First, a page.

Our work on access

Following a refresh of the 70-year-old Countryside Code, CLA National Access Adviser Sophie Dwerryhouse provides an update on the Associations work around access, including reviewing guidance and plans for regional roadshows

At last, the sun has come out. Lambs are appearing in fields, and in step with the easing of lockdown restrictions and the Easter break, it finally feels like spring has arrived.  It has never been so welcome.

The fact that we will see visitors return to rural areas in anticipated high numbers unsurprisingly raises some concerns among government, stakeholders and members alike, particularly with lambing in full swing and considering the significant increase in dog ownership during the pandemic.

The CLA has written and promoted advice for new dog owners wishing to walk their dogs in the countryside, which has been featured in national, regional and trade press. Find out more about our advice.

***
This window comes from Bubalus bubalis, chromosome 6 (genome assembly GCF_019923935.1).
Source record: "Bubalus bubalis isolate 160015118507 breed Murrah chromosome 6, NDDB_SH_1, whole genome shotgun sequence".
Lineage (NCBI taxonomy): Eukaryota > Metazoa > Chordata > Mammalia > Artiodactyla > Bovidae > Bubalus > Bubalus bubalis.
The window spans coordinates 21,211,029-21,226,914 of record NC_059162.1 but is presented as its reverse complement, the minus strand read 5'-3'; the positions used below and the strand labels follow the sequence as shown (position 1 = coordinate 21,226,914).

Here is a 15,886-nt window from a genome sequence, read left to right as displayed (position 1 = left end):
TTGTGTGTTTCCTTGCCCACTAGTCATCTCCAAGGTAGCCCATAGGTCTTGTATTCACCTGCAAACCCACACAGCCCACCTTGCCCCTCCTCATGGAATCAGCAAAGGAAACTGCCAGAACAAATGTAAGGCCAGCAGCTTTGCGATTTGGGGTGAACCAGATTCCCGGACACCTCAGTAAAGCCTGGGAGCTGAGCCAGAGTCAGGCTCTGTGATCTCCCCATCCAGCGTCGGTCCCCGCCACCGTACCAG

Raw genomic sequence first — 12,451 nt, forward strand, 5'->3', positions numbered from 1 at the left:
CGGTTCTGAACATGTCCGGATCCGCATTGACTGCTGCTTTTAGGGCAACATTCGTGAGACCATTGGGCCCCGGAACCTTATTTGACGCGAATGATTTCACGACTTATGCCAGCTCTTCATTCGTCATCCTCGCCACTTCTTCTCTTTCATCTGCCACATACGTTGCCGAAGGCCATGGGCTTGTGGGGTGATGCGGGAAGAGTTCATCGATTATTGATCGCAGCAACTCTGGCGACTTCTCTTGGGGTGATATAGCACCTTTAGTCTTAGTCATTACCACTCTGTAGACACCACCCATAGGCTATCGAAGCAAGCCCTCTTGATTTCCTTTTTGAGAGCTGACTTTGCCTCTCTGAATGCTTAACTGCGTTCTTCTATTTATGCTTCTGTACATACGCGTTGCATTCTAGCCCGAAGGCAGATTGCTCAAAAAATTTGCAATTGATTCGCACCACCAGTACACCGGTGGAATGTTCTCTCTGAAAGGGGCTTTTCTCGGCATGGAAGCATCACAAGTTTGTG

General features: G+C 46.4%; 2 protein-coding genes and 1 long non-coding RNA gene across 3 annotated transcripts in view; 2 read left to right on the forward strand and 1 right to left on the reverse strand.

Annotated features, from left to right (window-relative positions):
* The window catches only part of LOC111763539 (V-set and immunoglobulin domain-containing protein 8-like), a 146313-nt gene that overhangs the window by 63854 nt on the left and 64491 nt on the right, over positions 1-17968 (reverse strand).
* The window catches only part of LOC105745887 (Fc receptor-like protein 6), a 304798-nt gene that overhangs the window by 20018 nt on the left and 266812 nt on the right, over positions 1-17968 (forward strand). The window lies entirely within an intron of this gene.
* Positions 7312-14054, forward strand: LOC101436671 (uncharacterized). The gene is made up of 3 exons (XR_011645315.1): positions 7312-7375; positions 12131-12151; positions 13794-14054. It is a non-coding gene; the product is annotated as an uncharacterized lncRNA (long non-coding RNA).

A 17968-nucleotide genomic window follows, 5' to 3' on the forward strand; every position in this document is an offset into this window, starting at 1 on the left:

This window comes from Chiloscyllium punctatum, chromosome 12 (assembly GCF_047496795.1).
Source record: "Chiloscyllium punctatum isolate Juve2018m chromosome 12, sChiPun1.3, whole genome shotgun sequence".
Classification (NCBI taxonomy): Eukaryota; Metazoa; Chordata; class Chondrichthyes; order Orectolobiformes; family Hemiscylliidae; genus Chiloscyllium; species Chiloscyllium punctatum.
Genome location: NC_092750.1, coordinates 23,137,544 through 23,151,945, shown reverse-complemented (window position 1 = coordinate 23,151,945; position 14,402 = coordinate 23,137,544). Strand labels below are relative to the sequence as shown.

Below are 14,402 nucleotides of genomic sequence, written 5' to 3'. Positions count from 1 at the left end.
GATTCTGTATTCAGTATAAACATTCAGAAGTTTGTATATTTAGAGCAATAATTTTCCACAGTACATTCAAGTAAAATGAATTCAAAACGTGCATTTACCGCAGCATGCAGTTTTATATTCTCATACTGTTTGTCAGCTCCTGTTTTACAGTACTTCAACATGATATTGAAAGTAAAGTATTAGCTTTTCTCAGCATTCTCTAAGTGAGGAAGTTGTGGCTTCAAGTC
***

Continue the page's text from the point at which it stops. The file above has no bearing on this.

Many of you will know the work we have been doing concerning the Countryside Code over the last 12 months, notably promoting and raising awareness of the Code but also pushing for the Code to become part of the school curriculum. We will continue to lobby for greater education about the countryside, the environment and nature. We are also working with LEAF to produce resource packs for teachers, which we hope to share with members in due course.

As a key stakeholder, we have been heavily involved in work with Natural England on the long-awaited refresh of the Countryside Code, and are pleased that it has been approved by Defra and relaunched today, 1st April. 

Aside from our work on the Countryside Code, many members joined us recently for a popular livestock and access webinar.

Additionally, we plan to host regional access roadshows for members during April and May. Please contact your regional office for more information about these events.

We have been reviewing the guidance available to members through our guidance notes. Over the next few months, we will be releasing new guidance notes on a range of access areas from rights and maintenance responsibilities and public path orders to how to deal with mapping and ‘app’ issues and unauthorised encampments.

We continue to urge those visiting the countryside to do so responsibly and respectfully, and we are available to help members with any queries.